John Joseph Adams is quickly becoming my editor du jour, with numerous anthologies on different themes sitting on my bookshelf (or in my "I want this book" database). I love short stories anyway, which makes the anthologies even more attractive. Armored is an anthology about powered armor in all its forms, mostly set in distant science fiction settings. As with many anthologies, it's not a perfect mix of stories, with some being more of a chore to read. Overall, though, it's an excellent collection that will keep you wanting to read just one story before putting it down for the night.
You might think stories all based around armor of some kind wouldn't contain much variety. You would be wrong. One of the best stories in the collection, "The Cat's Pajamas" by Jack McDevitt, is simply a story about rescuing a cat from an isolated station that has been exposed to space. Armor doesn't serve to protect from firearms here, as in most of the other stories. Instead, it's just a spacesuit used to get from the rescuer's ship to the station and get the cat back. McDevitt fills even such a simple-sounding story with tension and excellent characterization.
Another interesting tale, Karin Lowachee’s "Nomad," is about a futuristic society where armor with artificial intelligence is bonded with children at an early age. This story follows the relationship that develops between an AI and the man "she" has been bonded with, and what happens when that man is killed. It's almost a society of intelligent armor, quite a fascinating concept.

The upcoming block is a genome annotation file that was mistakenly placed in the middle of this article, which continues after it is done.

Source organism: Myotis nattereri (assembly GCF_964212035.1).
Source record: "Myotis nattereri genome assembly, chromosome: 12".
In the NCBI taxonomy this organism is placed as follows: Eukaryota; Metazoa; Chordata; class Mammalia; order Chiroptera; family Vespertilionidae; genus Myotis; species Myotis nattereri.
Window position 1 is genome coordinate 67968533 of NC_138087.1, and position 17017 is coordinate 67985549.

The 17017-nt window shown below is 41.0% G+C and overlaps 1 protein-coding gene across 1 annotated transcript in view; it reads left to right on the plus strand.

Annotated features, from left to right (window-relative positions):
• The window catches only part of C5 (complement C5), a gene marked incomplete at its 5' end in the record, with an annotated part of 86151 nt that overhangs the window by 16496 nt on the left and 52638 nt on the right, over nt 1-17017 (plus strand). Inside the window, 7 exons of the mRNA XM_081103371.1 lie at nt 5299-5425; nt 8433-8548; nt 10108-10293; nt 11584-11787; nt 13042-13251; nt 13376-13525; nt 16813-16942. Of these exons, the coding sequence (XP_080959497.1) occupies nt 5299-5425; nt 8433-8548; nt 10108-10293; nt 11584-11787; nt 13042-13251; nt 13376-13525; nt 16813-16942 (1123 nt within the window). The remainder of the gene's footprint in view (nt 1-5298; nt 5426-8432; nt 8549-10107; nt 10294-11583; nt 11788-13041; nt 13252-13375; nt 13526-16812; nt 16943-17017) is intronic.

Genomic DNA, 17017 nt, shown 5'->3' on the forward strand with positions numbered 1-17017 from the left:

The stories don't all take place in the future. "The Last Days of the Kelly Gang" actually takes place in 1880s Australia and involves the notorious Australian criminal Ned Kelly and an old man named Ike who is forced to create a suit of steam-powered armor so that Kelly can fight off the law closing its noose around him. A brilliant inventor, Ike self-exiled after the mishap of one of his greatest inventions. It's a nice character piece about the man and his regrets, as well as his relationship with the gang as he races against time to build the armor, hoping that Ned won't kill him in the process.
That's the common theme throughout most of these stories: character. Despite all of the stories being about armor of some sort, most of the authors manage to create vivid characters that make the stories interesting even as we marvel at the creativity behind just how the armor works.
Not all of the stories work as well. Carrie Vaughn's "Don Quixote" takes place during the Spanish Civil War. Two Republican soldiers have built some powered armor that could reverse the tide of the war against Franco's Nationalists. A photographer and reporter happen upon them and stay with them for a bit, until one of them realizes that something as dangerous as this armor should not exist. I didn't find myself caring about the characters that much, and the ending seems a bit clichéd.
Armored is an impressive collection of stories with few that I didn't at least enjoy a little bit, even if they didn't quite work for me (even "Don Quixote" was an entertaining read). With 23 stories filling out the anthology, it's well worth your time to check out.